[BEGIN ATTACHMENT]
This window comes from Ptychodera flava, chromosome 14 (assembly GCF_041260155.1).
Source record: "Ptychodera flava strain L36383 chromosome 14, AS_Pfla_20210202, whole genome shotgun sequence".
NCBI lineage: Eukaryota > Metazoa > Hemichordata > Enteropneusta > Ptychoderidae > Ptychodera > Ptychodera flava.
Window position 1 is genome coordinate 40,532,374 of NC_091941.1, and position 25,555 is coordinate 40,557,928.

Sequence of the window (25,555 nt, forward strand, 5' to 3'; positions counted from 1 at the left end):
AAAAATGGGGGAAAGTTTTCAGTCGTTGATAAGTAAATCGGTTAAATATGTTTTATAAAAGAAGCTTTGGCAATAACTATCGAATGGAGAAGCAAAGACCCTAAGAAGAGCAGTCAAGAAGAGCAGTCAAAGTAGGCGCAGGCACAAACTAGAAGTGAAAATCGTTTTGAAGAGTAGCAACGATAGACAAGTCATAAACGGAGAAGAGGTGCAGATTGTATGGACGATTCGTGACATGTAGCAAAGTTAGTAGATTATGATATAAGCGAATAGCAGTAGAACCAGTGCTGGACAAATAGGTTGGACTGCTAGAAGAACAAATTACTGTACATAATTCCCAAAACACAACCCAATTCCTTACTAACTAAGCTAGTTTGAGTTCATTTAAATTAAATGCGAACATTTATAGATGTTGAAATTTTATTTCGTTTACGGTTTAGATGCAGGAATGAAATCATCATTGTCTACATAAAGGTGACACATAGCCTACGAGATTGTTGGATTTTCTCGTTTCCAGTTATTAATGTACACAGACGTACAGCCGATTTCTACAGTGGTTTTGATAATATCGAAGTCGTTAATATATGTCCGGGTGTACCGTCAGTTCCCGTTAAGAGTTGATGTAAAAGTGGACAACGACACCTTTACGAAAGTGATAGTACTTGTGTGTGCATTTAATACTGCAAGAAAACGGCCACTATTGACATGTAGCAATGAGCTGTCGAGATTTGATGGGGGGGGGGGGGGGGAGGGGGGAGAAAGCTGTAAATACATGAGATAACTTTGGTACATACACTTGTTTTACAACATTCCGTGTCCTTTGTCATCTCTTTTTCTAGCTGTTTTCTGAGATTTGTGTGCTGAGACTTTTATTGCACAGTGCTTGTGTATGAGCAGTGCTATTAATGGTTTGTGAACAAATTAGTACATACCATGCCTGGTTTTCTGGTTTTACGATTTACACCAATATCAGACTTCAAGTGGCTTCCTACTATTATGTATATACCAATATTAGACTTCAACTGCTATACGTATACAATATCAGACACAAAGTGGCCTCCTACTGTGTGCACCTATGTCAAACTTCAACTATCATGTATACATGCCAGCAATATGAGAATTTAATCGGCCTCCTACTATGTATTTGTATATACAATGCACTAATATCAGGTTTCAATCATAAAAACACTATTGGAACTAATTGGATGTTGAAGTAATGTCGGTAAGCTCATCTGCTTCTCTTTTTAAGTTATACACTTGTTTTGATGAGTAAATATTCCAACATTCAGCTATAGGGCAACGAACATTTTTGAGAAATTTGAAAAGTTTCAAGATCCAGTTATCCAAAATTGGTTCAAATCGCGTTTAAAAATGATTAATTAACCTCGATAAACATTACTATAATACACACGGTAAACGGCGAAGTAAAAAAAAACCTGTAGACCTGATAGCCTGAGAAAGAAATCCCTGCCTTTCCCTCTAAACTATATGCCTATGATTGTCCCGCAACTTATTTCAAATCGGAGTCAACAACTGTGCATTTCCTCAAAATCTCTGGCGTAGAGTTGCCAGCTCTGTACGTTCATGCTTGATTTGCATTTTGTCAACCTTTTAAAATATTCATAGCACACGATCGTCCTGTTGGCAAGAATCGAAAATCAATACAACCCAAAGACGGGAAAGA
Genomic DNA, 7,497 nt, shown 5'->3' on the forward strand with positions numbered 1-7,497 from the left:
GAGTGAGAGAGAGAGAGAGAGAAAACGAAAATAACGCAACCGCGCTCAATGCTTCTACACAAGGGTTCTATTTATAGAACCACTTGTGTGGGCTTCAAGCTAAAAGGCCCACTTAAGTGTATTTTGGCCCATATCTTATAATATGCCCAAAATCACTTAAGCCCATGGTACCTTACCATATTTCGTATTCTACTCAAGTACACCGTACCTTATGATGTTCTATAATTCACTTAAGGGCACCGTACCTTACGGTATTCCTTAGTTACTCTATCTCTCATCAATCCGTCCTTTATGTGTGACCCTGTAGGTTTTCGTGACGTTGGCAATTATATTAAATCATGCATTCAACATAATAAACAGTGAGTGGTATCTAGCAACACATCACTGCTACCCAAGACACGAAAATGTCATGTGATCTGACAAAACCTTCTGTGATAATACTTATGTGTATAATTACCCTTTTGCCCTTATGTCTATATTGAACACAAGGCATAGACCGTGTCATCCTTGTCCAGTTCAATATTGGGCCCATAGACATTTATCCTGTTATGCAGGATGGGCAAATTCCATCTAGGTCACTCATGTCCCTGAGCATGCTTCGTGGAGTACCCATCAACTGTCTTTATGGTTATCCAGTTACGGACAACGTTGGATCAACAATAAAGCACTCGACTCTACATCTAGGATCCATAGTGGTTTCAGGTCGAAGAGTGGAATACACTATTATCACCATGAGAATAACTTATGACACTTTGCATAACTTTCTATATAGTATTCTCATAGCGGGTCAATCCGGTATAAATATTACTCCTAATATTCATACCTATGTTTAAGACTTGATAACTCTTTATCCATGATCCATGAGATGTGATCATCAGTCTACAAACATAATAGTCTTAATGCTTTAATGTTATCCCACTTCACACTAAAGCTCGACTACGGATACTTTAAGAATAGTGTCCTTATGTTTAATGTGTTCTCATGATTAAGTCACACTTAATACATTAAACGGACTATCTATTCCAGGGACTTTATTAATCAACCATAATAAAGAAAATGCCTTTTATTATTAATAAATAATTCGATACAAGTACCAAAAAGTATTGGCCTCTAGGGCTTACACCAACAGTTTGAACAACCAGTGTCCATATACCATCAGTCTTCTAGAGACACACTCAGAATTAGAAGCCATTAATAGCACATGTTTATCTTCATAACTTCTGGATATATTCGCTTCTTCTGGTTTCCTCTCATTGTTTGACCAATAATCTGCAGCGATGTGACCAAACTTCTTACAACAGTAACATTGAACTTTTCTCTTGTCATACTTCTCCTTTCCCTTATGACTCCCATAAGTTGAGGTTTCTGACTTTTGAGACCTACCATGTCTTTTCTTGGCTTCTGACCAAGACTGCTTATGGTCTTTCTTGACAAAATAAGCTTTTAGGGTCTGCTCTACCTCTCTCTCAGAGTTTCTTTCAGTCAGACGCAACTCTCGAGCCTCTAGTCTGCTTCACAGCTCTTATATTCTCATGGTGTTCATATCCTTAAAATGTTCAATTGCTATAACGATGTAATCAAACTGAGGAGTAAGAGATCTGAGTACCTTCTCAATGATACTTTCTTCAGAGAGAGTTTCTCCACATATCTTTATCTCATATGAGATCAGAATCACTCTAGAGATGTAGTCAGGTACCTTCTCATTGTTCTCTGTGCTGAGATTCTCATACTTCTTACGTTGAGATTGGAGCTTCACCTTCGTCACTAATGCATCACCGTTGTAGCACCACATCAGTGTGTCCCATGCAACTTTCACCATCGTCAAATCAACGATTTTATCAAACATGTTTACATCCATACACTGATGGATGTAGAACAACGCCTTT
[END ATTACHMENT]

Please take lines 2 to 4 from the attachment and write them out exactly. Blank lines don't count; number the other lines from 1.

Source record: "Ptychodera flava strain L36383 chromosome 14, AS_Pfla_20210202, whole genome shotgun sequence".
NCBI lineage: Eukaryota > Metazoa > Hemichordata > Enteropneusta > Ptychoderidae > Ptychodera > Ptychodera flava.
Window position 1 is genome coordinate 40,532,374 of NC_091941.1, and position 25,555 is coordinate 40,557,928.